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Gas cap: Maximum of 30 litres per fill for ‘non-essential’ vehicles until Dec. 1

Only essential travel will be allowed on the hardest-hit sections of Highway 99, Highway 3 and Highway 7.

B.C. motorists buying gas for “non-essential” vehicles will be limited to 30 litres per station visit on Vancouver Island, Gulf Islands, the southwest B.C. mainland and the Sunshine Coast until Dec. 1, while three highways will be restricted to essential travel only after a storm caused catastrophic damage to roads and infrastructure.

Essential vehicles will have unrestricted access to gas via cardlock gas stations, which allow 24-hour automated access to fuel for businesses.

The B.C. government order applies to all fuel suppliers on Vancouver Island and the Gulf Islands, as well as the Lower Mainland-to-Hope region, the Sea-to-Sky region, and the Sunshine Coast. Suppliers are being instructed to set up methods to restrict gasoline sales.

The essential-travel restrictions apply to the hardest-hit sections of Highway 99, Highway 3 and Highway 7, which connect the Lower Mainland with the Interior and the North. The routes will continue to have work crews on site and traffic is expected to be slow.

“If you don’t need to be travelling right now, don’t,” Deputy Premier Mike Farnworth said Friday.

“And if you can’t do that, carpool or take public transit or work from home, because if you don’t need to travel, then you won’t need that gas.”

Farnworth didn’t answer questions about how close the province is to running out of gas, saying only that if people follow the orders, issued under the provincial emergency act, “we will be fine.”

“It’s 10 to 11 days where we have to pull together as a province, particularly here in the Lower Mainland,” said Farnworth. “If we do that, we will succeed. If we’re greedy, we’ll fail. It’s that simple. But I know what most British Columbians are going to do — they’re going to do the right thing.”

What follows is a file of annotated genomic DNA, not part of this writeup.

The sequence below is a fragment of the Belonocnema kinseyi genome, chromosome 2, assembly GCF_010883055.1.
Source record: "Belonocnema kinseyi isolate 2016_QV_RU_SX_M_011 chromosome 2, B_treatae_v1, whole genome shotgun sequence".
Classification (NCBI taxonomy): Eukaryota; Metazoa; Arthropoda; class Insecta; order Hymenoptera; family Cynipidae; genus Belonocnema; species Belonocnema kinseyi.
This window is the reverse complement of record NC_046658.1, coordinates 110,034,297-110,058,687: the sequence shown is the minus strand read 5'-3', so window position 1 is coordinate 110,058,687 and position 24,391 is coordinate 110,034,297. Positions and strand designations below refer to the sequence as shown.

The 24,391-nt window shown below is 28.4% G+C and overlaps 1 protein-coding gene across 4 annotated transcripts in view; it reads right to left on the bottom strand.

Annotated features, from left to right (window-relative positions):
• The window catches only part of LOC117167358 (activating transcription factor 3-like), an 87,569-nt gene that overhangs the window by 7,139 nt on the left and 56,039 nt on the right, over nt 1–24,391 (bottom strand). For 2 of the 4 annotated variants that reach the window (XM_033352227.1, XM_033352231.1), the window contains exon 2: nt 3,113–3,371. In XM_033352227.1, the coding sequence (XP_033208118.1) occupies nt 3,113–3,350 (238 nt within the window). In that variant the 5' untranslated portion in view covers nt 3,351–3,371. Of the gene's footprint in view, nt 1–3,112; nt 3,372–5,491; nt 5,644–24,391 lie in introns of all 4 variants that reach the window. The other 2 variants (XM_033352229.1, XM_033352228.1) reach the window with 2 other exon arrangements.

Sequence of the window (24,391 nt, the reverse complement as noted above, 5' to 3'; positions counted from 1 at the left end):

Those who break the rules could be fined, with details to be released soon, although Farnworth said: “This is not about enforcement — we can’t have a police officer at every gas station.”

The supply of gasoline is reduced but steady, said Farnworth, who asked people to be “kind and patient” at gas stations. The order does not affect natural gas or oil used to heat homes.

Essential travel includes commercial transport of goods, moving essential supplies such as food and water, fuel and medical supplies, and transporting livestock and agricultural supplies.

The province is working with the ­federal government to bring more fuel into B.C., including by truck and barge from Alberta, Washington state, Oregon and California, said Farnworth.

The majority of fuel in the province, refined and unrefined, comes from Alberta via pipeline, rail or truck. All three sources were cut off after Sunday and Monday’s torrential downpours washed out roads, flooded towns and weakened critical infrastructure.

CP Rail has reported it is making good progress repairing its lines and plans to reopen mid next week, which will have a “tremendous impact,” said Transportation Minister Rob Fleming.

The province is working hard in places such as Merritt, Princeton and the Cowichan Valley “to get these communities back on their feet,” said Farnworth. Crews are working “day and night.”

Many gas stations in the capital region were out of fuel on Friday — with the gas pumps closed off and price signs reading 0.0 — while others saw a third day of long lineups.

The Trans Mountain Pipeline remained shut down Friday. The company said about 200 people are working around the clock to get the pipeline up and running. Fleming said the company has reported that it hopes to restart the pipeline “in some capacity” by the end of next week. Teams are beginning helicopter operations near Merritt to remove fallen trees and debris that are hampering detailed inspection of the pipeline, the company said.

ceharnett@timescolonist.com